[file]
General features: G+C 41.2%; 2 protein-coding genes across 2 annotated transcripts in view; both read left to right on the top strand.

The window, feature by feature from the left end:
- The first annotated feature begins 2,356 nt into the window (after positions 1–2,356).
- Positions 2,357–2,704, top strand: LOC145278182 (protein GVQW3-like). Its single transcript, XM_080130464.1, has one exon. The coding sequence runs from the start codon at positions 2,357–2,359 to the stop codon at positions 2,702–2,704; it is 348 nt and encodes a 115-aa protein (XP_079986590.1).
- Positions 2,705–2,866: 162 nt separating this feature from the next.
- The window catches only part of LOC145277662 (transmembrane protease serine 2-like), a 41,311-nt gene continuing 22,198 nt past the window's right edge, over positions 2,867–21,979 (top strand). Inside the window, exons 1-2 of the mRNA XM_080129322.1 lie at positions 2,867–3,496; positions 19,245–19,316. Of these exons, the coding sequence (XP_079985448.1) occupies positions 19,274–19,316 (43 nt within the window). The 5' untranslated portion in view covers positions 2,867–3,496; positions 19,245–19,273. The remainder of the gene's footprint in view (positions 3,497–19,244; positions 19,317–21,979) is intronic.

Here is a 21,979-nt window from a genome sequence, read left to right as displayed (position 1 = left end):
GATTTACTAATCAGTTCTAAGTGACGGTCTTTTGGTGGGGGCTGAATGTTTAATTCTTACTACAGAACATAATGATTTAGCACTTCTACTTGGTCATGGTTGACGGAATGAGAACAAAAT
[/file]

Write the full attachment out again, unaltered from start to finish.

General features: G+C 41.2%; 2 protein-coding genes across 2 annotated transcripts in view; both read left to right on the top strand.

The window, feature by feature from the left end:
- The first annotated feature begins 2,356 nt into the window (after positions 1–2,356).
- Positions 2,357–2,704, top strand: LOC145278182 (protein GVQW3-like). Its single transcript, XM_080130464.1, has one exon. The coding sequence runs from the start codon at positions 2,357–2,359 to the stop codon at positions 2,702–2,704; it is 348 nt and encodes a 115-aa protein (XP_079986590.1).
- Positions 2,705–2,866: 162 nt separating this feature from the next.
- The window catches only part of LOC145277662 (transmembrane protease serine 2-like), a 41,311-nt gene continuing 22,198 nt past the window's right edge, over positions 2,867–21,979 (top strand). Inside the window, exons 1-2 of the mRNA XM_080129322.1 lie at positions 2,867–3,496; positions 19,245–19,316. Of these exons, the coding sequence (XP_079985448.1) occupies positions 19,274–19,316 (43 nt within the window). The 5' untranslated portion in view covers positions 2,867–3,496; positions 19,245–19,273. The remainder of the gene's footprint in view (positions 3,497–19,244; positions 19,317–21,979) is intronic.

Here is a 21,979-nt window from a genome sequence, read left to right as displayed (position 1 = left end):
GATTTACTAATCAGTTCTAAGTGACGGTCTTTTGGTGGGGGCTGAATGTTTAATTCTTACTACAGAACATAATGATTTAGCACTTCTACTTGGTCATGGTTGACGGAATGAGAACAAAAT